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One million still without power in Puerto Rico after Fiona

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Cars drive under a downed power pole in the aftermath of Hurricane Fiona in Santa Isabel, Puerto Rico September 21, 2022. REUTERS/Ricardo Arduengo/File Photo

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NEW YORK, Sept 22 (Reuters) – An estimated 1 million homes and businesses remain without power in Puerto Rico Thursday morning after Hurricane Fiona hit on Sunday, causing an island-wide power outage for its roughly 3.3 million people.

Hurricane Fiona is now heading toward Bermuda and then eastern Canada as a major hurricane with winds of up to 130 miles per hour (215 kilometers per hour). The storm has killed at least eight people. read more

Fiona hit Puerto Rico five years after Hurricane Maria knocked out all power on the island in 2017. read more

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Poweroutages.com, which estimates power outages based on utility data, said 1.033 million customers were without service early Thursday based on what it called limited information available from LUMA Energy, which operates Puerto Rico’s grid.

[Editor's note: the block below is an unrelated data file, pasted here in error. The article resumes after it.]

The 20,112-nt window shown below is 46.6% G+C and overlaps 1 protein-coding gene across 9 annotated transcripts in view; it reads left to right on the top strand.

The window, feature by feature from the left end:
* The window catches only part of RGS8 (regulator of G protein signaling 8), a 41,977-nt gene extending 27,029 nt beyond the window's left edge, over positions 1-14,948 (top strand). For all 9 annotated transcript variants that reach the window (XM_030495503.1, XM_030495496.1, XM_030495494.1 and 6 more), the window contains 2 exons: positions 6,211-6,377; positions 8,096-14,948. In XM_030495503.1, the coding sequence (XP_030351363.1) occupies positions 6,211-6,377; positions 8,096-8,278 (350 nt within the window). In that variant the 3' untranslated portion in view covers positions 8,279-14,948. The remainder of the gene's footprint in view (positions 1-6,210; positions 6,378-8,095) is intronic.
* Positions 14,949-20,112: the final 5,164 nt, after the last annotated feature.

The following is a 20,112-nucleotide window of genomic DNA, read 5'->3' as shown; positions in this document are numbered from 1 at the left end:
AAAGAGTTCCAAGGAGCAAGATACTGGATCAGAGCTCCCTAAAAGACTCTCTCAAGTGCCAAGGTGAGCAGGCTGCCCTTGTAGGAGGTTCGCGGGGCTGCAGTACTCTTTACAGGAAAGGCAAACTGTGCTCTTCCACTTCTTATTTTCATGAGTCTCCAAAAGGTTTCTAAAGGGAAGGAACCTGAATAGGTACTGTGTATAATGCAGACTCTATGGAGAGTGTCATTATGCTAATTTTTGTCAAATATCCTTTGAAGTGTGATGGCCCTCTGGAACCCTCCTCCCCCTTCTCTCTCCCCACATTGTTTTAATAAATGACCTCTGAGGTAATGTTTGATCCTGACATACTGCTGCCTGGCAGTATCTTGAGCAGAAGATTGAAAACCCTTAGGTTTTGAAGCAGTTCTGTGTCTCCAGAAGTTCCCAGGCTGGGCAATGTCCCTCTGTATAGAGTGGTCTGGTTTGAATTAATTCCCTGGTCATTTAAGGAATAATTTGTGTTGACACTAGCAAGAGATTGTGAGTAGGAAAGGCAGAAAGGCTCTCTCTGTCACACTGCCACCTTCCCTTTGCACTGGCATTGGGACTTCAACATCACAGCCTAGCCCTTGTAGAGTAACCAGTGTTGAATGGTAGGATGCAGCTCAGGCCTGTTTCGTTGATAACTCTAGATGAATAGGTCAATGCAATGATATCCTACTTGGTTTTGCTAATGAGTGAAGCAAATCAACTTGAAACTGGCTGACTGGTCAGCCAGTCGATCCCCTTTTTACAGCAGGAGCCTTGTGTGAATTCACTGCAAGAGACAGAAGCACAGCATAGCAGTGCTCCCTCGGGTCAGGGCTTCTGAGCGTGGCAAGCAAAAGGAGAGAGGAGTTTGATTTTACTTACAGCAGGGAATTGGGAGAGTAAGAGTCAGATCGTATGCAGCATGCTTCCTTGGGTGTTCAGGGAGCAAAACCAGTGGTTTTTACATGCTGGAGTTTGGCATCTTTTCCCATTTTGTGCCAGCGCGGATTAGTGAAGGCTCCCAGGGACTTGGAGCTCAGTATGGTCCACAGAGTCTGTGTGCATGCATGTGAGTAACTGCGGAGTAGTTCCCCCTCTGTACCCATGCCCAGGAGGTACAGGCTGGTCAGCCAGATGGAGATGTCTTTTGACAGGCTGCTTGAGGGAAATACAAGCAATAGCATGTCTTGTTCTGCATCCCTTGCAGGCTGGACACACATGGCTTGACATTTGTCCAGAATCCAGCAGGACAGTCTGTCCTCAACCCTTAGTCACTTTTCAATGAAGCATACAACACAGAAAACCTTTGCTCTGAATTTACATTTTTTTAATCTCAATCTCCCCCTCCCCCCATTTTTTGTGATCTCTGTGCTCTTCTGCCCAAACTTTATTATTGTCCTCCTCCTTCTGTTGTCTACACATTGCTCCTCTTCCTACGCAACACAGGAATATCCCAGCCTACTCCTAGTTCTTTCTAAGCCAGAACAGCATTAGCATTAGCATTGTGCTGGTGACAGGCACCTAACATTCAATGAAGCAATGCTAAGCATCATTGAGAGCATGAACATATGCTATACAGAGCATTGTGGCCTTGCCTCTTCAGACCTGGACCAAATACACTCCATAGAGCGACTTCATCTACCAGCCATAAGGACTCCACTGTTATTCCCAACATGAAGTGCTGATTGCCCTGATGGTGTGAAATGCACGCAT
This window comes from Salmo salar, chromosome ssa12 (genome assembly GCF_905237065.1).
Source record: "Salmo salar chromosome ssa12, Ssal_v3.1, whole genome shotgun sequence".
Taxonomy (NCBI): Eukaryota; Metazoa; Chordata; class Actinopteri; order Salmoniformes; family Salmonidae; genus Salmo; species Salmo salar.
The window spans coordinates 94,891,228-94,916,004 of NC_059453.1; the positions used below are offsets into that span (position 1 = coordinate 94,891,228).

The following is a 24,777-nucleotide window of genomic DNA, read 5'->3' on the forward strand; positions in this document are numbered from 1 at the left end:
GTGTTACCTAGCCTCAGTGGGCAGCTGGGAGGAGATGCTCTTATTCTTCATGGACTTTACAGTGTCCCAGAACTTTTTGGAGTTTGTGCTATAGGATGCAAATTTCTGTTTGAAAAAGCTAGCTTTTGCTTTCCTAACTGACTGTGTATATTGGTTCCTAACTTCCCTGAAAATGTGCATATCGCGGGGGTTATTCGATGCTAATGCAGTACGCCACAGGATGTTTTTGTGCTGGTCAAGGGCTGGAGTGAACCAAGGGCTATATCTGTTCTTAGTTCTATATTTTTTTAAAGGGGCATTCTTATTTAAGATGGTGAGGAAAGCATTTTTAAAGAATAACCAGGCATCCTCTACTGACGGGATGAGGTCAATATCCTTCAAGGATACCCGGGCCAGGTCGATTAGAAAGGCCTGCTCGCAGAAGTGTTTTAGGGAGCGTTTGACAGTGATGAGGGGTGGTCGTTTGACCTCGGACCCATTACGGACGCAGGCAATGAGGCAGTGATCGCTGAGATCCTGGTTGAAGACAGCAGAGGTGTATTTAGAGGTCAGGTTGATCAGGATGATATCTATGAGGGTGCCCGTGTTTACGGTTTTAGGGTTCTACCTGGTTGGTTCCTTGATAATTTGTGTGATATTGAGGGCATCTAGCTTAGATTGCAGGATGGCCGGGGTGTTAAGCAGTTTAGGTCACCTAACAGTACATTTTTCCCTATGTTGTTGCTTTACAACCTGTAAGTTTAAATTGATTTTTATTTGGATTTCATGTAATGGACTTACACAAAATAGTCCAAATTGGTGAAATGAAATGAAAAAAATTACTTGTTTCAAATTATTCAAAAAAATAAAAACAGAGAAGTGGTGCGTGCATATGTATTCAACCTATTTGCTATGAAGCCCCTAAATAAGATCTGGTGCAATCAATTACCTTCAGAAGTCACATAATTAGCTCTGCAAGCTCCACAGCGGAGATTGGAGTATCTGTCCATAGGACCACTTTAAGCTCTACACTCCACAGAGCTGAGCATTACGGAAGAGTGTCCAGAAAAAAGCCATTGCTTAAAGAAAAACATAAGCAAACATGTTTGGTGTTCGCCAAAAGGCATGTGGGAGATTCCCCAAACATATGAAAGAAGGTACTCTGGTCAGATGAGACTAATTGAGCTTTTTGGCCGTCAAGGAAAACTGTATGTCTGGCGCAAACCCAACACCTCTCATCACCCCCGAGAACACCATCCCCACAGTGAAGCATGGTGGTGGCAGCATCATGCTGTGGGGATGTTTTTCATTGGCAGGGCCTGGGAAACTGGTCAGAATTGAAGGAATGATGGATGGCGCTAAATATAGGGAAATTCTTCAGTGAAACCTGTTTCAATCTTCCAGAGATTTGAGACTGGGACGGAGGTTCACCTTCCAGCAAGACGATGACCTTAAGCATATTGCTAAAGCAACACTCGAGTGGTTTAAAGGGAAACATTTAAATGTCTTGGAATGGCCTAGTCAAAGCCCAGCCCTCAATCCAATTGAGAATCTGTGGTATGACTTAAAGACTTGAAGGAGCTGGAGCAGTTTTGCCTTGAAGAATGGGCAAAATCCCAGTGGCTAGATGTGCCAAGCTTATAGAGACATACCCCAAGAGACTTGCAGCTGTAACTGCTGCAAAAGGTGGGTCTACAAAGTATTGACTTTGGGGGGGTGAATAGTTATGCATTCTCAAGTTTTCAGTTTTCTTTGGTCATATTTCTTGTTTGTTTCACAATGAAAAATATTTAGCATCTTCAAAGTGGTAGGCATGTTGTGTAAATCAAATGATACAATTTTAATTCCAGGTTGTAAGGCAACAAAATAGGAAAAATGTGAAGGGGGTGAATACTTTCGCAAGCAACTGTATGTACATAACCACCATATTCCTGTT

There were roughly 1.168 million without power early Wednesday out of 1.468 million total customers, according to Poweroutages.com.

That pace of restoration is much faster than after Maria when almost all 1.5 million customers had no power for a week when the now bankrupt Puerto Rico Electric Power Authority (PREPA) was still operating the grid. read more

It took PREPA about 11 months to restore power to all customers, but Maria was a much more powerful storm than Fiona.

Maria hit Puerto Rico as a Category 4 hurricane with winds of 155 mph, while Fiona hit as a Category 1 storm with winds of 85 mph.

LUMA Energy said late Wednesday that it had restored service to nearly 376,000 customers. LUMA has said “full restoration could take several days.”

LUMA is a joint venture owned by units of Canadian energy firm ATCO Ltd (50%) and U.S. energy contractor Quanta Services Inc (PWR.N) (50%).

PREPA still owns much of Puerto Rico’s power infrastructure. LUMA won a contract to operate the grid in 2020 and started managing that system in 2021.

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Reporting by Scott DiSavino; editing by David Evans

Our Standards: The Thomson Reuters Trust Principles.

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